Coming home to America was stressful, not least cause I was pretty shaken by the circumstances of how I had to leave, also cause I just plain didn’t wanna, and also cause there was quite a bit of reverse culture shock.
Oh, and then I abruptly quit smoking, before the holidays.
Cause when you’re unemployed and stressed and living in an impossibly inconvenient area of town without a car, you should definitely take one of your solaces away from yourself.
There have been lovely things, and awful things and comical things about repatriating. Here are some of them for me:
The first was for at least a week or two I felt I was living in a magical world with no time. A combination of jet lag, having spent the previous five days in a constantly dimly lit cell where one of my few time markers was getting harassed by the evening shift of riot cops boisterously getting ready to go out and commit international crimes against largely peaceful protesters; the sudden lack of a call to prayer, which it turns out guided my inner clock to an extent I hadn’t realized; and brain-crippling insomnia left me pretty much helpless when anyone asked me the time. I don’t know. Ten? Three? It’s daylight- I know that much.
Then there was the sensory overload- to be unable to tune out conversations around me. Even though I lived there for three years my Turkish was never so great that I couldn’t tune it out, and I walked around the city and road transit and went to the supermarket in a comforting womb of nonsense noise, for the most part, unless there were tourists, when I would get annoyed cause I COULDN’T tune out their conversations. The words pierced right through any hubbub and demanded attention from my brain. Suddenly, everyone around me spoke English and all those conversations were demanding attention from my brain and it was overwhelming.
It is impossible to walk down a road in Istanbul and not see someone. It could be 4 am on a quiet residential street- doesn’t matter. You’ll see someone. Walking to and from work I would frequently be caught in fits of sidewalk rage as I dodged tourists staring straight up and not looking around, hoards of shoppers who all seem to walk half as slow as me, people in business suits staring at their cell phones, boys running pel-mel making deliveries, delivery scooters winding their way through the crowds, beeping, fish vendors hollering, high school kids walking five abreast, people making ARRRGH sudden stops in front of shop windows, and the familiar sight of two old men, walking in such a way that they take up the whole sidewaalk between them, wearing once-dapper suits, twiddling their prayer beads behind their backs as they stroll, oblivious to the back-up behind them, at approximately 1.5 miles per hour. Hundreds of people in a five minute walk. When I began having periodic fantasies about pushing down little old ladies laden with shopping I knew it was time to get out, go to the islands, sit in the park, something. There is something distinctly eerie about how in Baltimore I can walk for blocks and blocks and not see a soul walking on the streets, even go for blocks and not see a car pass. It just doesn’t feel right. It feels somehow desolate and lonely.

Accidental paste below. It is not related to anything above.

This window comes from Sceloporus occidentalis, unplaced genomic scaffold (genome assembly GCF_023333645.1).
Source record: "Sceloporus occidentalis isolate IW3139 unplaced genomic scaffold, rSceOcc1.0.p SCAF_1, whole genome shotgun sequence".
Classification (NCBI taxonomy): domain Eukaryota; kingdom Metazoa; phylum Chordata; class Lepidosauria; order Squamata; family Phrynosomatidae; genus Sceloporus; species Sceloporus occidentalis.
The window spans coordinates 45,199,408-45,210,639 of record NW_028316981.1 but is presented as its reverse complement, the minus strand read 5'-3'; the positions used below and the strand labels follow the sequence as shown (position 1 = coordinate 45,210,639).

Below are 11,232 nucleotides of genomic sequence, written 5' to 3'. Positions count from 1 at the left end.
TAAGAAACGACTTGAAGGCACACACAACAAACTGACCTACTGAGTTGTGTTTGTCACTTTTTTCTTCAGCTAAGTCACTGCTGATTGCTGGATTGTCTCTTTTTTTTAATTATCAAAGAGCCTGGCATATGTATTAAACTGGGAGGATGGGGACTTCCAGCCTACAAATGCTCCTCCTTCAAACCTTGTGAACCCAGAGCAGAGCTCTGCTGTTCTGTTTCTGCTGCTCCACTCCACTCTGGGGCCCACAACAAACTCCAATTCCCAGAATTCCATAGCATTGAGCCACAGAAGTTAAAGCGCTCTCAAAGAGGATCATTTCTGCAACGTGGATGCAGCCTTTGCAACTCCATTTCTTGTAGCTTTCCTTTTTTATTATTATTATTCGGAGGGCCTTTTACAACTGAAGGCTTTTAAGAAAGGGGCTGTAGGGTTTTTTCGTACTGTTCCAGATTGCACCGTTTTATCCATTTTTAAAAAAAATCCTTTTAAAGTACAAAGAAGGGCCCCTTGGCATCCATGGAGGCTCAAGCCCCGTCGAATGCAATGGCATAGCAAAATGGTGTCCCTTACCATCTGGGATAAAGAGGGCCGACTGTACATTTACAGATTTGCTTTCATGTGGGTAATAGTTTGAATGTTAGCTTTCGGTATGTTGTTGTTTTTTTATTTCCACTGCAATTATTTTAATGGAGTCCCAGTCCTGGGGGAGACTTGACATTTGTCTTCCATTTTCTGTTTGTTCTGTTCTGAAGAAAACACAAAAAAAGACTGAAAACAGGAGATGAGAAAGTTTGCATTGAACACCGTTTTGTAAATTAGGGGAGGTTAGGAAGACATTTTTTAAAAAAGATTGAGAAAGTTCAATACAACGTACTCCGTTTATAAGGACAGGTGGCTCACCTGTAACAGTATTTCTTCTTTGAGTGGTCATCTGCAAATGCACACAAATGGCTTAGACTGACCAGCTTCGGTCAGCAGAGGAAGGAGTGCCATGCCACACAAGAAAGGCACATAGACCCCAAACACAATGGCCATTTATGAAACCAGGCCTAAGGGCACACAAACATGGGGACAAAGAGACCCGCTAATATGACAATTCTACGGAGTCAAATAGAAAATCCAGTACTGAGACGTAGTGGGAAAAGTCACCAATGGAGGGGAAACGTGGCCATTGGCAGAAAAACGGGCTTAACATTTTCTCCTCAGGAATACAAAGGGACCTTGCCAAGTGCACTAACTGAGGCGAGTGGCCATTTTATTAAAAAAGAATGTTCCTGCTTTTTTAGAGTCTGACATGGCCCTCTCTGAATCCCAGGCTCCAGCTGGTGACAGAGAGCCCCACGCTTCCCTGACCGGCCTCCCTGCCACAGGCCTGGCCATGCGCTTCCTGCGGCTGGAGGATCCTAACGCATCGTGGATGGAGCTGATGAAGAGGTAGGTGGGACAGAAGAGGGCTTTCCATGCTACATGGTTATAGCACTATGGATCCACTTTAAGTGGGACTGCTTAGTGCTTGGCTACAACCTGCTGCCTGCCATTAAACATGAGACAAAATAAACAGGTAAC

On the other hand, one thing I dearly missed without realizing it is how friendly people are. When I DO run across people in the street, particularly in neighborhoods with a high proportion of Baltimore natives, there’s inevitably a nice exchange. “How you, hon?” “Oh, I’m fine. How you?” “Cold enough for ya?” “Yep. Not exactly beach weather.” “Ho ho. You stay warm, hear?” “Thank you sir. You too.” I also missed being able to go to a bar or coffee shop and start up a random conversation with whoever’s there. I missed random chit-chat with strangers that doesn’t involve bored young waiters trying to practice their English and get my number, or men desperate to impress me with the fact that their brothers live in New Jersey. Here I can ask what someone’s eating or reading or who they’re rooting for this weekend, have a very nice few minutes of no strings attached conversation, and then move on with my life.
I’ve had to re-learn how to cross roads. It took me a little while to catch onto that. I know exactly how much lee-way I have in terms of time to run across traffic. I’ve developed GREAT car-dodging reflexes. But here folks aren’t used to people jumping out in front of their car. It alarms them.
I can no longer abide the transit system in Baltimore, which is clunky, and unbelievably poorly run. It once took me less time to walk five miles than to take a train the same distance. I have watched three Northbound trains pass, fifteen minutes apart, before a Southbound train came along, not once, but fairly regularly. The bus system is… you get the idea. I actually miss the metrobus, and would rather be in Zincirlikuyu at rush hour than waiting for the 27.
The car-based urban plans of our cities I’m now finding infuriating. Within a ten minute walk from my house were seven grocery stores, and probably twice that number of tekels. I didn’t realize before that quality of life can and should be measured in “how far do I have to walk for tampons, milk and bread?” The answer right now is about 35 minutes round-trip minimum, not counting time in store. How did we let this happen? Why do people just put up with this?
On a related note, I found myself walking through a grocery store one day, the layout of which has changed drastically since I returned home, getting more and more frustrated because I couldn’t find the wine and beer aisle, and then I remembered that right, they don’t SELL wine and beer in grocery stores in Baltimore County. You have to go to a special wine store. Now if we’re measuring quality of life by how far do I have to walk to buy beer, we’re at 50 minutes round trip.